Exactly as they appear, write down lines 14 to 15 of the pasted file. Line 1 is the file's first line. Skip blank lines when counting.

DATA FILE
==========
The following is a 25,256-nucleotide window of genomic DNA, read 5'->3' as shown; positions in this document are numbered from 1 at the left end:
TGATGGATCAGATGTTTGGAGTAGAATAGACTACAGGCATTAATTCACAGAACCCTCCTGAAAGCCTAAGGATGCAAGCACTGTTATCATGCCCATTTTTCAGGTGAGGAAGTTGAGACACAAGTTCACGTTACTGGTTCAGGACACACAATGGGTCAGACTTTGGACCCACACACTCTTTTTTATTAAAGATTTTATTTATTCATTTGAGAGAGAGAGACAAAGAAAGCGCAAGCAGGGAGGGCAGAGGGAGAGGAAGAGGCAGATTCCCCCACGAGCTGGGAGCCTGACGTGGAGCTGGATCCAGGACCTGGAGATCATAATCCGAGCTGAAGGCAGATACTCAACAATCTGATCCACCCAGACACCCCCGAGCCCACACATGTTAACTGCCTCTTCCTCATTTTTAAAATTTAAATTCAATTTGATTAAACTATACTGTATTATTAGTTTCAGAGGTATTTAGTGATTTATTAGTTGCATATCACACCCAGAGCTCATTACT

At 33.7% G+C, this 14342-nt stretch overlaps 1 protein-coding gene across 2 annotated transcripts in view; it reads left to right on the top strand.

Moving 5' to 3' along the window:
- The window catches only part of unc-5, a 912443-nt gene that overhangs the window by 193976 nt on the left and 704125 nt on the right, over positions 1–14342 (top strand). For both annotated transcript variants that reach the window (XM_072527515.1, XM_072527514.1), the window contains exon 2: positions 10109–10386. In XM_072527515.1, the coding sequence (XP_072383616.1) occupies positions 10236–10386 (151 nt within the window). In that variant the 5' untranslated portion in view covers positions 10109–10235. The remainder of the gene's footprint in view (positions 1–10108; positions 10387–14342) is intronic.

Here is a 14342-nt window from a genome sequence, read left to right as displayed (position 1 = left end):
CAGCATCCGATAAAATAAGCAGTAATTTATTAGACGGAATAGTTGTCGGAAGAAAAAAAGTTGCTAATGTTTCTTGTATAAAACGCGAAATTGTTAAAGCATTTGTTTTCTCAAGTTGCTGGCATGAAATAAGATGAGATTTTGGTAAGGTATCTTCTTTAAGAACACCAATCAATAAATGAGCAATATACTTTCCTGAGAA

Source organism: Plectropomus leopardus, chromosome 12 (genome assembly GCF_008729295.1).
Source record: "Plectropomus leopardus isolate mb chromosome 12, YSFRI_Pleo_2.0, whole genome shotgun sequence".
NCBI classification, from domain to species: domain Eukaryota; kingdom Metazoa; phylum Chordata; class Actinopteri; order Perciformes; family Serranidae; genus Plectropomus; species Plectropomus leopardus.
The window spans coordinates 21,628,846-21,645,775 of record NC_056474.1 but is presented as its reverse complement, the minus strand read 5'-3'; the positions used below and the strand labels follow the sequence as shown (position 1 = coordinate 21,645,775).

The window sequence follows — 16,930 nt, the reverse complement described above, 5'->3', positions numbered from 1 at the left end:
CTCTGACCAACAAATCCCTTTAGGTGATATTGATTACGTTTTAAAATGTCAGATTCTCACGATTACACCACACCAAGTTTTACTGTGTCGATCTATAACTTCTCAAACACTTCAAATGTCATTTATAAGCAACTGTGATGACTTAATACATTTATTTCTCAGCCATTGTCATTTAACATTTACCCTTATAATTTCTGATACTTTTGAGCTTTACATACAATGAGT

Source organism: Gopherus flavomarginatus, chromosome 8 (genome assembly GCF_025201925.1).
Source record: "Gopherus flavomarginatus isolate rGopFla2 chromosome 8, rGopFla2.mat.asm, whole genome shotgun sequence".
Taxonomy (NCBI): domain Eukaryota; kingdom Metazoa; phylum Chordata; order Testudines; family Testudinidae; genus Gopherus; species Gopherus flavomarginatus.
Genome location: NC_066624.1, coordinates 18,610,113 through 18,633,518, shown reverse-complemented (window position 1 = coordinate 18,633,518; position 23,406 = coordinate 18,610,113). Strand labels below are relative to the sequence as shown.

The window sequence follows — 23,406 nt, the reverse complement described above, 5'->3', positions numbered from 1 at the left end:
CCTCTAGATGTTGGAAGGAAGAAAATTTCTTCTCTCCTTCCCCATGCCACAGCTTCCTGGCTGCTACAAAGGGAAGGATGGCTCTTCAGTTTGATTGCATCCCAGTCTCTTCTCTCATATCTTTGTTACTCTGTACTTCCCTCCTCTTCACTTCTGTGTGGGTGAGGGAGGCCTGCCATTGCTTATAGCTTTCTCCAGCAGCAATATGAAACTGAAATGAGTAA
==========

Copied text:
Source organism: Gopherus flavomarginatus, chromosome 8 (genome assembly GCF_025201925.1).
Source record: "Gopherus flavomarginatus isolate rGopFla2 chromosome 8, rGopFla2.mat.asm, whole genome shotgun sequence".